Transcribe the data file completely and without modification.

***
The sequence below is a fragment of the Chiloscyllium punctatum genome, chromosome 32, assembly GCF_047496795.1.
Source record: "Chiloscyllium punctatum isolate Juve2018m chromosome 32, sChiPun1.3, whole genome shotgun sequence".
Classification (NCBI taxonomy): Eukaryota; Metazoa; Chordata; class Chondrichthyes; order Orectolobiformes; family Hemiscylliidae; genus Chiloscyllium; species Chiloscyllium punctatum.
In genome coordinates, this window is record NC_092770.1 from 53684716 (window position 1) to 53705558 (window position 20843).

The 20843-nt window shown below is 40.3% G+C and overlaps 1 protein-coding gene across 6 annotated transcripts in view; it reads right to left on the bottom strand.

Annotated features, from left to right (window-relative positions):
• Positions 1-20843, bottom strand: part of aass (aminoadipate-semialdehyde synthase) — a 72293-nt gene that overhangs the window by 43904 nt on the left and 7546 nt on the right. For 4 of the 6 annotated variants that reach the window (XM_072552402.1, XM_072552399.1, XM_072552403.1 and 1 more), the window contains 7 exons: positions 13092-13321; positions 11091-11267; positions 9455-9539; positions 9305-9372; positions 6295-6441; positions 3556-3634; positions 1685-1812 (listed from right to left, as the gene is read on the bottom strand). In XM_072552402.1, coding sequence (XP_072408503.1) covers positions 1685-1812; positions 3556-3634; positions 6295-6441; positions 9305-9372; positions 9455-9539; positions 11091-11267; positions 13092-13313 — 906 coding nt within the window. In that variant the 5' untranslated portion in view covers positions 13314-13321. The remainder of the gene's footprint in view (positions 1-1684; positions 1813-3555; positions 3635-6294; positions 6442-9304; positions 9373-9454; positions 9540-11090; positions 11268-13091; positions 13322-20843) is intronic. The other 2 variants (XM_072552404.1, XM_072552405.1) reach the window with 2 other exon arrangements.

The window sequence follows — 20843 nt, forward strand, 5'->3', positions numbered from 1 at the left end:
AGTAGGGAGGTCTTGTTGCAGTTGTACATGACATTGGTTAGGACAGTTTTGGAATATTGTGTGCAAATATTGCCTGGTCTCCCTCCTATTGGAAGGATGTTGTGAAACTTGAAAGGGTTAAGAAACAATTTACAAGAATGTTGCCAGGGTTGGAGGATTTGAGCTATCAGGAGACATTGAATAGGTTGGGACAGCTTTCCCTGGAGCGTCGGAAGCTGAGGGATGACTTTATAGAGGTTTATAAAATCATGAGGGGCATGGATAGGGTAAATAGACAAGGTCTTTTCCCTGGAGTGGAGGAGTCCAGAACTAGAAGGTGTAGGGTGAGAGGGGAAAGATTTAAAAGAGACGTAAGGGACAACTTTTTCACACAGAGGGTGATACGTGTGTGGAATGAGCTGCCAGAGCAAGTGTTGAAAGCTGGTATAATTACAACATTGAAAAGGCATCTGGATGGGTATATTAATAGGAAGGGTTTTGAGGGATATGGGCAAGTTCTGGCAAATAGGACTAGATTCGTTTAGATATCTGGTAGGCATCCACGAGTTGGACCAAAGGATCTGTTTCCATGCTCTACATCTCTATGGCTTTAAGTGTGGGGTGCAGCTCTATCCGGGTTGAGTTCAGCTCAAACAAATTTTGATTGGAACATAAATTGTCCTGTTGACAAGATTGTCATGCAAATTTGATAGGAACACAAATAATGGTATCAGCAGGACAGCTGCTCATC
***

The sequence below is a fragment of the Chiloscyllium punctatum genome, chromosome 32, assembly GCF_047496795.1.
Source record: "Chiloscyllium punctatum isolate Juve2018m chromosome 32, sChiPun1.3, whole genome shotgun sequence".
Classification (NCBI taxonomy): Eukaryota; Metazoa; Chordata; class Chondrichthyes; order Orectolobiformes; family Hemiscylliidae; genus Chiloscyllium; species Chiloscyllium punctatum.
In genome coordinates, this window is record NC_092770.1 from 53684716 (window position 1) to 53705558 (window position 20843).

The 20843-nt window shown below is 40.3% G+C and overlaps 1 protein-coding gene across 6 annotated transcripts in view; it reads right to left on the bottom strand.

Annotated features, from left to right (window-relative positions):
• Positions 1-20843, bottom strand: part of aass (aminoadipate-semialdehyde synthase) — a 72293-nt gene that overhangs the window by 43904 nt on the left and 7546 nt on the right. For 4 of the 6 annotated variants that reach the window (XM_072552402.1, XM_072552399.1, XM_072552403.1 and 1 more), the window contains 7 exons: positions 13092-13321; positions 11091-11267; positions 9455-9539; positions 9305-9372; positions 6295-6441; positions 3556-3634; positions 1685-1812 (listed from right to left, as the gene is read on the bottom strand). In XM_072552402.1, coding sequence (XP_072408503.1) covers positions 1685-1812; positions 3556-3634; positions 6295-6441; positions 9305-9372; positions 9455-9539; positions 11091-11267; positions 13092-13313 — 906 coding nt within the window. In that variant the 5' untranslated portion in view covers positions 13314-13321. The remainder of the gene's footprint in view (positions 1-1684; positions 1813-3555; positions 3635-6294; positions 6442-9304; positions 9373-9454; positions 9540-11090; positions 11268-13091; positions 13322-20843) is intronic. The other 2 variants (XM_072552404.1, XM_072552405.1) reach the window with 2 other exon arrangements.

The window sequence follows — 20843 nt, forward strand, 5'->3', positions numbered from 1 at the left end:
AGTAGGGAGGTCTTGTTGCAGTTGTACATGACATTGGTTAGGACAGTTTTGGAATATTGTGTGCAAATATTGCCTGGTCTCCCTCCTATTGGAAGGATGTTGTGAAACTTGAAAGGGTTAAGAAACAATTTACAAGAATGTTGCCAGGGTTGGAGGATTTGAGCTATCAGGAGACATTGAATAGGTTGGGACAGCTTTCCCTGGAGCGTCGGAAGCTGAGGGATGACTTTATAGAGGTTTATAAAATCATGAGGGGCATGGATAGGGTAAATAGACAAGGTCTTTTCCCTGGAGTGGAGGAGTCCAGAACTAGAAGGTGTAGGGTGAGAGGGGAAAGATTTAAAAGAGACGTAAGGGACAACTTTTTCACACAGAGGGTGATACGTGTGTGGAATGAGCTGCCAGAGCAAGTGTTGAAAGCTGGTATAATTACAACATTGAAAAGGCATCTGGATGGGTATATTAATAGGAAGGGTTTTGAGGGATATGGGCAAGTTCTGGCAAATAGGACTAGATTCGTTTAGATATCTGGTAGGCATCCACGAGTTGGACCAAAGGATCTGTTTCCATGCTCTACATCTCTATGGCTTTAAGTGTGGGGTGCAGCTCTATCCGGGTTGAGTTCAGCTCAAACAAATTTTGATTGGAACATAAATTGTCCTGTTGACAAGATTGTCATGCAAATTTGATAGGAACACAAATAATGGTATCAGCAGGACAGCTGCTCATC